E-commerce pricing strategiesGeneral, Price-monitoring, e-commerce, pricing-strategies ·
Pricing your products is one of the most challenging things in E-commerce. It will affect how much you sell, your margins, and even your brand. There are lots of different pricing strategies, however, there isn’t a one-fits-all formula that will work for every different type of E-commerce businesses.
More than that, pricing is a process. You will have to iterate many times to find what works best for you. The ultimate goal is to find a price for each product you sell that both maximize sales and profit.
At PricingBot, we help E-commerce companies with competitor price monitoring and we talk a lot with our customers about the different pricing strategies they use. We have seen lots of different strategies and pricing factors over the time and in this blog post we will detail the different factors to think about when deciding how to price your products, and the different strategies associated.
Pricing factors and strategies
This list is not exhaustive, and each strategy has its pros and cons.
Obviously, one of the first factor to look for when deciding your pricing is how much the product costs you. When you calculate the cost of the product, you can take everything into account: the production/buying cost, the labor cost, promotional cost, the support cost that can be associated with the product (Electronics), the return rate… This cost will give you the minimal price (minus taxes) that you have to sell your product in order to break even. The traditional pricing strategy, called “Cost-Plus” or “Cost-based” strategy is to apply a flat markup to this price.
Here is an example with a T-shirt that costs $10 with fixed and variable costs, and a 50% markup.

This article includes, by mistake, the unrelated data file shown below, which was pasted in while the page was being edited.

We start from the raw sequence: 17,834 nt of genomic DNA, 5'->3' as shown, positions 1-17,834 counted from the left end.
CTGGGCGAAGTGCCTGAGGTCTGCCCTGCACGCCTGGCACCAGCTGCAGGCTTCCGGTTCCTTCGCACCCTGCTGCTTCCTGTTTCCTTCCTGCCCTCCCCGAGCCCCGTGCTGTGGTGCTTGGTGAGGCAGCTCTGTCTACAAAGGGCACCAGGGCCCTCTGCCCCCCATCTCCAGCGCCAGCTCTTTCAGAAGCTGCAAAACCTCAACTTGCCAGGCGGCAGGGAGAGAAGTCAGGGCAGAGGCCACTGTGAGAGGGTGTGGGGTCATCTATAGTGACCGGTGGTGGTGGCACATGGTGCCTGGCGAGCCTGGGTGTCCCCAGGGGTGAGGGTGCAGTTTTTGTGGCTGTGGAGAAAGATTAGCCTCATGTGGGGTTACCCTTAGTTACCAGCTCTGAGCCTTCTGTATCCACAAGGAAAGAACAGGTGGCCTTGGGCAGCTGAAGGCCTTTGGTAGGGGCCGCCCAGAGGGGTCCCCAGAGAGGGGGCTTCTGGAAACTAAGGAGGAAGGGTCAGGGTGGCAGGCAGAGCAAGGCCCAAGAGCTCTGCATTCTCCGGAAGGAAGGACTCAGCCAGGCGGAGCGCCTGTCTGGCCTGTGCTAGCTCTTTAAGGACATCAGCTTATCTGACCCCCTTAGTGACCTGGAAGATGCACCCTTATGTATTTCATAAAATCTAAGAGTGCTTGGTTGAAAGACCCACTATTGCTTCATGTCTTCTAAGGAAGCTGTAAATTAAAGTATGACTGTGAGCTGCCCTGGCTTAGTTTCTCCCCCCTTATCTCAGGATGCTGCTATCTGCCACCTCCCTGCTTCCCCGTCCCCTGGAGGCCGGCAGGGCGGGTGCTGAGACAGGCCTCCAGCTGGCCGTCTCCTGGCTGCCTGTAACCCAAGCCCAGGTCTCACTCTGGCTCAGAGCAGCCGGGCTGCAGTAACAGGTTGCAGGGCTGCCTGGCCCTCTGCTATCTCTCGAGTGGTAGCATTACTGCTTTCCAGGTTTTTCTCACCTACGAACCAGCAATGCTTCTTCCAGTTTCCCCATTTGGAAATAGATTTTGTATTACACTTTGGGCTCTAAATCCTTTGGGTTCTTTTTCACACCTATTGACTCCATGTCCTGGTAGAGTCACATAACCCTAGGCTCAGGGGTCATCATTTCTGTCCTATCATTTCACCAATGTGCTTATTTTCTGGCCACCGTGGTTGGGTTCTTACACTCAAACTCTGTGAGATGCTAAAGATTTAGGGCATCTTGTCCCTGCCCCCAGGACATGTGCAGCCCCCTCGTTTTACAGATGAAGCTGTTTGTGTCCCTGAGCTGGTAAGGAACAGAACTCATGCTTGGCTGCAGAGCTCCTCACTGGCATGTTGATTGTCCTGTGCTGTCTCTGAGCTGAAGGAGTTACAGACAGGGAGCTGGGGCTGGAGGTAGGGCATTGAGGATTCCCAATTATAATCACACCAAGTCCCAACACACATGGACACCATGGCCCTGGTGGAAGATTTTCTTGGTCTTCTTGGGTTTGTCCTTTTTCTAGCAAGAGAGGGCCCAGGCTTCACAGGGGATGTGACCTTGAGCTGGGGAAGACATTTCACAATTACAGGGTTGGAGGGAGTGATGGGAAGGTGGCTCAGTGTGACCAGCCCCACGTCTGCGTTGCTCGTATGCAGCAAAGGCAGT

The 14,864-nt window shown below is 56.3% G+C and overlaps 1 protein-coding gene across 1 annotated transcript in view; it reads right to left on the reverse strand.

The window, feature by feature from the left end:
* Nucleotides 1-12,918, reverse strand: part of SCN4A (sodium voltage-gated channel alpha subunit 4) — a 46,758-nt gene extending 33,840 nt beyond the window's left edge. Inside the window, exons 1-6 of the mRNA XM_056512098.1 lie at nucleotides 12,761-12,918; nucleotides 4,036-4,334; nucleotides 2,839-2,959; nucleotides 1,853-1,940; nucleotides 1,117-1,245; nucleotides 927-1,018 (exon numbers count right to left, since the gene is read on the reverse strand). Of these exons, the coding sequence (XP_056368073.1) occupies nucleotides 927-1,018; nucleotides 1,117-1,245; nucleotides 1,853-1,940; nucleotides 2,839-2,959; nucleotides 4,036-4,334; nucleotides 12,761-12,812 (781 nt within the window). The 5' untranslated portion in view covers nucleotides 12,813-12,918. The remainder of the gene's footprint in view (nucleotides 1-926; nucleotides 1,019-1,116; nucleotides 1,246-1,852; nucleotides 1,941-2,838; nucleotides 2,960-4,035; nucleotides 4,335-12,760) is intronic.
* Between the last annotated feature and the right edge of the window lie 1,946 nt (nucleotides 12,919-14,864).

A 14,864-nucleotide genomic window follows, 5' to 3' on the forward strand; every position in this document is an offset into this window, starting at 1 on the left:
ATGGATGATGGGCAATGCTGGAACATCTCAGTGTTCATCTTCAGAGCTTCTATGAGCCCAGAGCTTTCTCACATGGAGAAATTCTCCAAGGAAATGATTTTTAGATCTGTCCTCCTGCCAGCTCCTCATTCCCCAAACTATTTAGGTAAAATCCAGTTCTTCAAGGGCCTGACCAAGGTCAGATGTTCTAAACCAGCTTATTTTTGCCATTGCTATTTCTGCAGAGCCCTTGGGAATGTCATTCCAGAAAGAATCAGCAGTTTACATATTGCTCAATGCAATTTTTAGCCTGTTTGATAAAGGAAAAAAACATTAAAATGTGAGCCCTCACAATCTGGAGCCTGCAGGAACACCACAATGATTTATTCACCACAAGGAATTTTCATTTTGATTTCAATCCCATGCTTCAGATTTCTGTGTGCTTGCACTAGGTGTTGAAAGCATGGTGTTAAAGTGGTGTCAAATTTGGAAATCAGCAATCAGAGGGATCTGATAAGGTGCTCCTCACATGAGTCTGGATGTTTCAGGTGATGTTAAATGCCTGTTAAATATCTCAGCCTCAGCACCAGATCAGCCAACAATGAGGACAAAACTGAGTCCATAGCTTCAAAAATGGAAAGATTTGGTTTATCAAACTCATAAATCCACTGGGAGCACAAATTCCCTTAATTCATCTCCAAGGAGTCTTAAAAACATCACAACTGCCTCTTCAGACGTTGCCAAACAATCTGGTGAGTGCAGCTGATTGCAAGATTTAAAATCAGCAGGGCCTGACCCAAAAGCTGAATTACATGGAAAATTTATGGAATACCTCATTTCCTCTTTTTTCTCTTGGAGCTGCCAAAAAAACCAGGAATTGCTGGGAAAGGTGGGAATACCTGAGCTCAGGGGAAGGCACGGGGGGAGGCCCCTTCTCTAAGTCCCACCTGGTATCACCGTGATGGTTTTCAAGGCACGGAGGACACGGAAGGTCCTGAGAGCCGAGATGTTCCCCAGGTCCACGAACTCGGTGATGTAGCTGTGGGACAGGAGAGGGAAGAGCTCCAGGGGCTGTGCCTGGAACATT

Cost-based pricing is simple and can be done quickly. The markup being added to each product, you are sure to make some profits, and you can justify your prices.
It ignores the competition. Cost-Plus pricing can have dramatic effects: You end up either selling your products too low and missing huge profits because it ignores the price customers are willing to pay or selling too high.
Your brand positioning should be reflected in your pricing too.
Psychological pricing or price ending is a pricing/marketing strategy that uses “odd prices” meaning a little less than round numbers. This is based on controversial theories that certain prices have a deep psychological impact. For example, a $9.99 could be more associated with a $9 spend than a $10 spending, despite being closer to $10!
Prestige pricing is the exact opposite! Prestige pricing is the fact of turning odd prices into round prices. Some companies only use prestige pricing, because of their customer value other things than the core/functional value such as self-expression, emotional value, social value…You don’t spend $10,000 on a Rolex to know the time, you do it because you love the brand, because of the status symbol etc. That’s why Rolex are generally priced at a round number, and not $9,997.98! Prestige pricing is common for high-end goods like cars, jewelry, wine, luxurious clothing brands…
Value & Unique selling Proposition
When someone buys on your website, he is not only purchasing the product you sell, he is also buying:
- A customer service
- Shipping policy (cost, time)
- Return policy
- A great buying experience (checkout, fast website)
- A great packaging
All those things depend on the product. For example, when buying clothes, people tend to be more interested in the return policy than when buying electronics. Sometimes, the shipping time itself can be the only thing that matters. For example for replacement pieces, chargers for electronics… tends to be the kind of products that people need as soon as possible.